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Childhood

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NEWS
March 4, 1986
I reply to Claude Lewis' Feb. 24 column, "Who says there are not heroes nowadays?" I am certain that Mr. Lewis did not have any idea that his column would be set directly above the pitiful sketch of a pregnant child, replete with doll. The sketch went with a column by Neal Peirce, "Health care for teenagers," the content of which makes Mr. Lewis' plea for heroes read like pious nonsense. How can contemporary teenagers have time to look for and emulate heroic figures? They are too busy trying to survive in high schools and homes, that, more than not, resemble emotional battle zones.
NEWS
August 12, 1996 | By Ellen Goodman
Now that we have repealed welfare, I have a modest proposal. Let's go all the way and rescind childhood. Childhood has become far too burdensome for the American public to bear. It isn't good for the country. It isn't even good for children who are captured in an unwholesome and prolonged state of dependency. The whole idea of childhood, it should be remembered, is nothing but an anachronistic leftover from the original liberals. Before the so-called Enlightenment, before Rousseau, before the left-wing conspiracy of 18th-century do-gooders, the young were dressed, worked, and looked upon as short adults.
LIVING
September 2, 2005 | By David Iams FOR THE INQUIRER
For more than 40 years, Merritt's Museum of Childhood was a tourist attraction on Route 422 outside Reading. It grew out of a doll museum established in 1963 by Mary and Robert J. Merritt, for Mary Merritt's private collection. The second museum was added after Robert Merritt noticed that while women and girls would come in to look at the dolls, men and boys stayed outside. The new spot for the guys first was called Merritt's Early Americana Museum, then Merritt's Historical Museum, and finally the Museum of Childhood.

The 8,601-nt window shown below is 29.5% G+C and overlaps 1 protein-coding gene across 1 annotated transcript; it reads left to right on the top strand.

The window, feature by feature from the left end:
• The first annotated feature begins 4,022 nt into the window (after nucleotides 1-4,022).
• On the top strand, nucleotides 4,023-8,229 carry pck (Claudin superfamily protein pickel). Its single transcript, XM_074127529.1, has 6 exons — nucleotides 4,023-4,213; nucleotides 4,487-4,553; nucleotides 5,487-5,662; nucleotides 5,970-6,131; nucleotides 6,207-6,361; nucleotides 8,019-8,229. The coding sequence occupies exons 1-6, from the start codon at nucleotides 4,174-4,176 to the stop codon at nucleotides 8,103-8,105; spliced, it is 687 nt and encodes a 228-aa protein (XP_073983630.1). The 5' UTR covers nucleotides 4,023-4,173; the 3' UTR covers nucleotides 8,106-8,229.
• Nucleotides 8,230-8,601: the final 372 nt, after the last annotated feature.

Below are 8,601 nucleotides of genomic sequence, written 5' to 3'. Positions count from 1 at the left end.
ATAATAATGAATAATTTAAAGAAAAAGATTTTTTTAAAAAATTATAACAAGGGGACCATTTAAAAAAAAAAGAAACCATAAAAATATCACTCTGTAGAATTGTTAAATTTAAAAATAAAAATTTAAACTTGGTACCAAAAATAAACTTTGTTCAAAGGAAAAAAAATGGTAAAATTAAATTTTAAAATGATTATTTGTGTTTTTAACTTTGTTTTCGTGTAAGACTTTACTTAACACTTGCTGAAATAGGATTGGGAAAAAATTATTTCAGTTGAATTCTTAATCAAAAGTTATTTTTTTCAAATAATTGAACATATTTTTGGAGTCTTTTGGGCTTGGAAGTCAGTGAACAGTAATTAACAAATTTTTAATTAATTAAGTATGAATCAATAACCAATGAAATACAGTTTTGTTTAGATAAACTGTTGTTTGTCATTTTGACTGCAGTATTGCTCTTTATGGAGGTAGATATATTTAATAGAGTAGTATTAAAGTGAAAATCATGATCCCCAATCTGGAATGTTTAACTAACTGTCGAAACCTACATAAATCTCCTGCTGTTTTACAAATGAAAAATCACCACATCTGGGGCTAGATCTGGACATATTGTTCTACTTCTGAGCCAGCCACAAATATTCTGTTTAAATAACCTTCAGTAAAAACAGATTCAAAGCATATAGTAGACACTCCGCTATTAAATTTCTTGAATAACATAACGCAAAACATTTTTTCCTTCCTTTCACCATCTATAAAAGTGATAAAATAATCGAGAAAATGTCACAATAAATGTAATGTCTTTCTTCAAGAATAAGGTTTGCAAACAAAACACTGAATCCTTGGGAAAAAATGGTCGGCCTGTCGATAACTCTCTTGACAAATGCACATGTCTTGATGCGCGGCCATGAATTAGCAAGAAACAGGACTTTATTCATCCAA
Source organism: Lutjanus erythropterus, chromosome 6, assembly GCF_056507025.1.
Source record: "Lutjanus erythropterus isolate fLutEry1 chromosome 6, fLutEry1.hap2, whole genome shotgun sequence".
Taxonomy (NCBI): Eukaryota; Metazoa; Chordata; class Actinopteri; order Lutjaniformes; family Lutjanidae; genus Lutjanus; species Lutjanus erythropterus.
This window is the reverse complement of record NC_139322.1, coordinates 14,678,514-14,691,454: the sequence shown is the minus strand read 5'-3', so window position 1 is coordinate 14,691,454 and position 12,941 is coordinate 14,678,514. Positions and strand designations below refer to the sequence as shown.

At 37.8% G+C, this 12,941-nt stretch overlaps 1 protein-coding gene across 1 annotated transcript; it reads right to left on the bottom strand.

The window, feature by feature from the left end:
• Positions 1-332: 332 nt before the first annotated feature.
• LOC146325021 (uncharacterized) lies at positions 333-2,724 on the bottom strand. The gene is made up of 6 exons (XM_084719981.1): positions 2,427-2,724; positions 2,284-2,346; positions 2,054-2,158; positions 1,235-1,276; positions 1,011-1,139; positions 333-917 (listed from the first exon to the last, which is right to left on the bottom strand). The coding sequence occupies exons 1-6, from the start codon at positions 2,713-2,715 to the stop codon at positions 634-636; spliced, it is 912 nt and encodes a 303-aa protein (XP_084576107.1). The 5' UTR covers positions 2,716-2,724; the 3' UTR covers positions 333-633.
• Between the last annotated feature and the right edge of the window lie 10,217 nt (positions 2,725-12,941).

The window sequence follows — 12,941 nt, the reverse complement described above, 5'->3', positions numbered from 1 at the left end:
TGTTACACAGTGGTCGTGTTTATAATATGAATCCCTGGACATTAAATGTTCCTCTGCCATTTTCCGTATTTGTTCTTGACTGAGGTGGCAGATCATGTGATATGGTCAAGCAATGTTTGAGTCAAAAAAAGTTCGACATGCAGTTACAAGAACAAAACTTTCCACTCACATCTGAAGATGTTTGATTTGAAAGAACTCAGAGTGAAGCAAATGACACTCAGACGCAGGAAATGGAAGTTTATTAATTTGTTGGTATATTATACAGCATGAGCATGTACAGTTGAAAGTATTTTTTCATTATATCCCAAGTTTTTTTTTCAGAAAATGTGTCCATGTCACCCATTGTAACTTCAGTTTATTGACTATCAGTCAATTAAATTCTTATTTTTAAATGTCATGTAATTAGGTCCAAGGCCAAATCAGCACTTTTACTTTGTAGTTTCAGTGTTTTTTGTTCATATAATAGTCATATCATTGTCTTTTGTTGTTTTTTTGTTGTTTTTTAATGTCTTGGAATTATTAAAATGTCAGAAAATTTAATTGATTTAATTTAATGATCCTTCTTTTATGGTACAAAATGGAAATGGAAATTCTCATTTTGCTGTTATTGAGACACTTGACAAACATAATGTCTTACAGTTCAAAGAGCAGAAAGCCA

NEWS
February 5, 2002 | By Desmond Ryan INQUIRER THEATER CRITIC
The childhood memoir offers inviting but treacherous terrain where it's all too easy for a writer to get burned - a fate that, with one major exception, Charlayne Woodard avoids in Pretty Fire. Adults who can magically and accurately conjure the fears, fantasies and perspectives of childhood rather than merely filter them through later experience are rare indeed. It is a gift that is one reason for Steven Spielberg's immense success as a filmmaker, and it's one that Woodard shares.
NEWS
July 29, 2005
FIRST Clarabelle and Captain Kangaroo, then Jerry Mahoney and Knucklehead Smith and now Willie the Worm. My youth is slowly dying! We never heard of ADD in our day. Rest in peace and thanks for your great childhood entertainment. By the way - has anyone heard from Sally Starr, Lamb Chop or Bertie the Bunyip lately? Bill Kelley Jamison, Pa.
NEWS
March 29, 2012 | BY JAN RANSOM, Daily News Staff Writer
STATE REP. Louise Bishop was 12 years old when her stepfather stripped her of her innocence in the middle of the night inside their Georgia home. The Philly Democrat shared her story Thursday with City Council, which voted 16 to 0 to pass a resolution sponsored by Councilmen Bill Greenlee and Denny O'Brien urging the state Legislature to move forward on bills that would protect victims of childhood sexual abuse. Councilwoman Maria Quinones-Sanchez was absent. "No one really understands what these young men and women experience, unless you've been there," said Bishop.
NEWS
October 13, 1998 | By Crispin Sartwell
My daughter Emma is 10. She works full time. Her school year keeps getting longer, and her school day, too: 8:15 to 4. Last year, she had recess once a day; now it's a half hour on Thursdays. She's at work more than I am. Emma's school is excellent. But we've entered the era of educational overkill. Some school systems have eliminated summer vacation, or are talking about it. Several have dumped recess entirely. These developments suggest that we have fundamentally misapprehended what childhood is. Childhood does not exist to produce useful adults.